There are newcomers to blogging who hear that Whatever has 30,000 regular readers and say “I’ll have one of those.” Not me. My ambitions are far more modest. I analyzed the Mount Everest of sf blogs and determined its success is based on eight vital ingredients of which I have two: a computer and an internet service provider. Just the same, I believe that the cream rises to the top. I compared notes with a few other fans and decided 150 unique visitors a day and a Technorati ranking of 70 was within reach.

That didn’t happen automatically, so I helped things along with a few judicious editorial decisions. Like mentioning Hillary Clinton and Barack Obama, posting about Star Trek, and dropping giant squid references where Cheryl Morgan might find them. The one thing I wouldn’t do was write about affixing pork products to felines. I could keep my self-esteem as long as I drew the line at that. (Besides, Crotchety tried that and it didn’t work.)(Also I exaggerate – all the Star Trek stuff is here because it genuinely interests me.)

Posting quanities of mildly amusing dross in a wishful desire to have internet robots show me a bigger number is probably innocent, unless it makes any of you who follow the blog wonder why you’re still reading. I enjoy getting the links some of you send me and will keep posting the ones I like. But McCalmont’s post has warned me that the competitive urge should not become a distraction from doing the writing I value most, analyzing what’s happening in sf fandom, and throwing a spotlight on the good work done by fan writers, artists and editors.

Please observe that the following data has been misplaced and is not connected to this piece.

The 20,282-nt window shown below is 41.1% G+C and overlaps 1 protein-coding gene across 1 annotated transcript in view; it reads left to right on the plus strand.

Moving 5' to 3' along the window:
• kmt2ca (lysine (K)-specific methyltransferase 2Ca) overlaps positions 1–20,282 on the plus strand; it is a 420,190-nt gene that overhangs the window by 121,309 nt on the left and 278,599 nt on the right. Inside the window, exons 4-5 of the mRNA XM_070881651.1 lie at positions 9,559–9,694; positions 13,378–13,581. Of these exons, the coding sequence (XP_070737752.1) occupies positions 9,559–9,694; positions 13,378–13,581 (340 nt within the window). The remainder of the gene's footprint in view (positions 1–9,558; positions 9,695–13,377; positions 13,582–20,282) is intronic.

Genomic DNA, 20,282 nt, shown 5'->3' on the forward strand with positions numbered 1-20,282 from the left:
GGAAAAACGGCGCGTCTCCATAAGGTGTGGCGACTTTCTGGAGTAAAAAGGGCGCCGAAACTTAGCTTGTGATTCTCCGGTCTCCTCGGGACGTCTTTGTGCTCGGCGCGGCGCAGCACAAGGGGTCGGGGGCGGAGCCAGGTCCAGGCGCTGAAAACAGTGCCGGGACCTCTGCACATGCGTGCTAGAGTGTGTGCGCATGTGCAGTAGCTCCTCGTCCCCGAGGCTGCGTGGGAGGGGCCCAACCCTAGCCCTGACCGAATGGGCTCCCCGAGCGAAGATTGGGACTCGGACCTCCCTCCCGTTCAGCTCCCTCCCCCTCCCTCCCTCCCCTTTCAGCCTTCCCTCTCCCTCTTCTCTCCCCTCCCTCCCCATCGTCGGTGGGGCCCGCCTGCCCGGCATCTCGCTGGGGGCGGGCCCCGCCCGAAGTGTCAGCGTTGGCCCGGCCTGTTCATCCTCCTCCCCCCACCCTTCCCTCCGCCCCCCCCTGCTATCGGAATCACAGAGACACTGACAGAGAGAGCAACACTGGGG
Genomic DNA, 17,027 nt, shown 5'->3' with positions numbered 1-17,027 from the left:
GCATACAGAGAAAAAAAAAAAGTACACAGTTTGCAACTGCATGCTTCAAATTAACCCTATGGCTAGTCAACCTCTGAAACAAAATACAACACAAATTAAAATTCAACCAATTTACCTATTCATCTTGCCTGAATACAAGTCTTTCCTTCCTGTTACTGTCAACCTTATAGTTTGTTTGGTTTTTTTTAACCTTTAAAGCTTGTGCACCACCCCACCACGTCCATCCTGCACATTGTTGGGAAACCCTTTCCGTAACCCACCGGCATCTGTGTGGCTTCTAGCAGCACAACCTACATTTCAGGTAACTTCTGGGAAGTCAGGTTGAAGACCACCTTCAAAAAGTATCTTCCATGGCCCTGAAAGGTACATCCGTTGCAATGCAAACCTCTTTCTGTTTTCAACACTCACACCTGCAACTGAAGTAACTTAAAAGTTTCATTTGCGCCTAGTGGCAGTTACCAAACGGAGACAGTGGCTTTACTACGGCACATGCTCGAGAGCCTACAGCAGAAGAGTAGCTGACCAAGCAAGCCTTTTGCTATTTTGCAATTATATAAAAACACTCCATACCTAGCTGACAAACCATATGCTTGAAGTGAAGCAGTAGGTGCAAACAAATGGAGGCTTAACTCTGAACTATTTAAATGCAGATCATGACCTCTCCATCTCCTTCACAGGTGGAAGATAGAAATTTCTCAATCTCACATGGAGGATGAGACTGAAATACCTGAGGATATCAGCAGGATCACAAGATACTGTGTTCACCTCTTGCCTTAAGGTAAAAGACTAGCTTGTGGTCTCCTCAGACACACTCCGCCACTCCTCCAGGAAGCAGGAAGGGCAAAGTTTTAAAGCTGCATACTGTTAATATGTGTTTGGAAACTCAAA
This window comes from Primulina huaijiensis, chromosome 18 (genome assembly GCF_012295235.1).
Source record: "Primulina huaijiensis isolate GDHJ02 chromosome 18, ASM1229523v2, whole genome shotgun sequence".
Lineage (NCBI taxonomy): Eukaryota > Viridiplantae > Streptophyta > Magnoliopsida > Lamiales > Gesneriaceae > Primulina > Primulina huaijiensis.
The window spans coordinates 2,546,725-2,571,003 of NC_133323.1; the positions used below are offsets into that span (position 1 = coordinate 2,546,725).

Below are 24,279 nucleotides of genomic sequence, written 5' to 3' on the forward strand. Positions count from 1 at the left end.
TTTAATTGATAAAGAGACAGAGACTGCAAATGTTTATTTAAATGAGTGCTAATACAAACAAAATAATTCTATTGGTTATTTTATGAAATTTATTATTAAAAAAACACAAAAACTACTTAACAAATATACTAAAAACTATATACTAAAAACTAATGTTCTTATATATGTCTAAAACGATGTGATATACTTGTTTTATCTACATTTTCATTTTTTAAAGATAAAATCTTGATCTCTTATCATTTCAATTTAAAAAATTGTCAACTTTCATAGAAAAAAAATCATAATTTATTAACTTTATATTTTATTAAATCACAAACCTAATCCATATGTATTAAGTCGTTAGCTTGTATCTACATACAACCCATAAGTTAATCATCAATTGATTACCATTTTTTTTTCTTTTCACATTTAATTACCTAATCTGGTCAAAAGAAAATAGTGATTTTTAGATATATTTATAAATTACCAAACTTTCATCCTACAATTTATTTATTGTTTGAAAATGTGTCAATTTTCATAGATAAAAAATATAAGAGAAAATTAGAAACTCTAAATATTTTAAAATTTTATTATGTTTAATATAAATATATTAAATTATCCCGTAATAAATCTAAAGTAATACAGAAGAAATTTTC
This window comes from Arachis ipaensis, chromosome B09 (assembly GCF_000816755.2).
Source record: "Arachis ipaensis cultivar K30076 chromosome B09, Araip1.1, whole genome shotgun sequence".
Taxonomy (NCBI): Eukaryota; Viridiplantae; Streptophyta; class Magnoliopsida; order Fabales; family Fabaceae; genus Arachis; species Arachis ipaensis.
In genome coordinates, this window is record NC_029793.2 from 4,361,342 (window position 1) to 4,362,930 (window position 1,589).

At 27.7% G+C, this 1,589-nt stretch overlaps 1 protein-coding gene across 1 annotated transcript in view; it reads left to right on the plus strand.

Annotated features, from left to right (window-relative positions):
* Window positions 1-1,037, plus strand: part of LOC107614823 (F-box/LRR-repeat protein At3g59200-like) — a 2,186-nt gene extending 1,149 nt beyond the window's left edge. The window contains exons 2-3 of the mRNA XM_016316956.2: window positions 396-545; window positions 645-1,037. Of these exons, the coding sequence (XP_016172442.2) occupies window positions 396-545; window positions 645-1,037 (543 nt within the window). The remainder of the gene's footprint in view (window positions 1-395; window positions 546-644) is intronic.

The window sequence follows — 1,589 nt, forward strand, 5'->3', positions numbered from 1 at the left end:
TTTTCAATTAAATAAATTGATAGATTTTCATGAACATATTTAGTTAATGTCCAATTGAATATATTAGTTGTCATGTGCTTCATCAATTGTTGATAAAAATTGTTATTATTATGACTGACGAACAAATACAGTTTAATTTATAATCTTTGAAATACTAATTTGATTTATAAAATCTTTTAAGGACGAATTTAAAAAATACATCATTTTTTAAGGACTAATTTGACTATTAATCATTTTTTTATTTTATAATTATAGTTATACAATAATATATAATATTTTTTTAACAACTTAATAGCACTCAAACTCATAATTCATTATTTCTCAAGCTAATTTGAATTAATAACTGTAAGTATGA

Clear Your Calendar for ConQuestT 40

Jerry GelbWill you be in Kansas City next Memorial Day? ConQuesT 40 boasts two of sf’s leading figures, John Scalzi and Ellen Datlow. But never mind that! Their special media/anime guest of honor is the one and only Jerry Gelb, the voice of “Master Kobari” in the hit Anime series “Witch Hunter Robin” from Cartoon Network’s Adult Swim. And of no little significance to the Glyer family, twin brother of Janice Gelb, who was in my wedding in 1994.

The complete press release appears after the jump.

[Via Chronicles of the Dawn Patrol]

Continue reading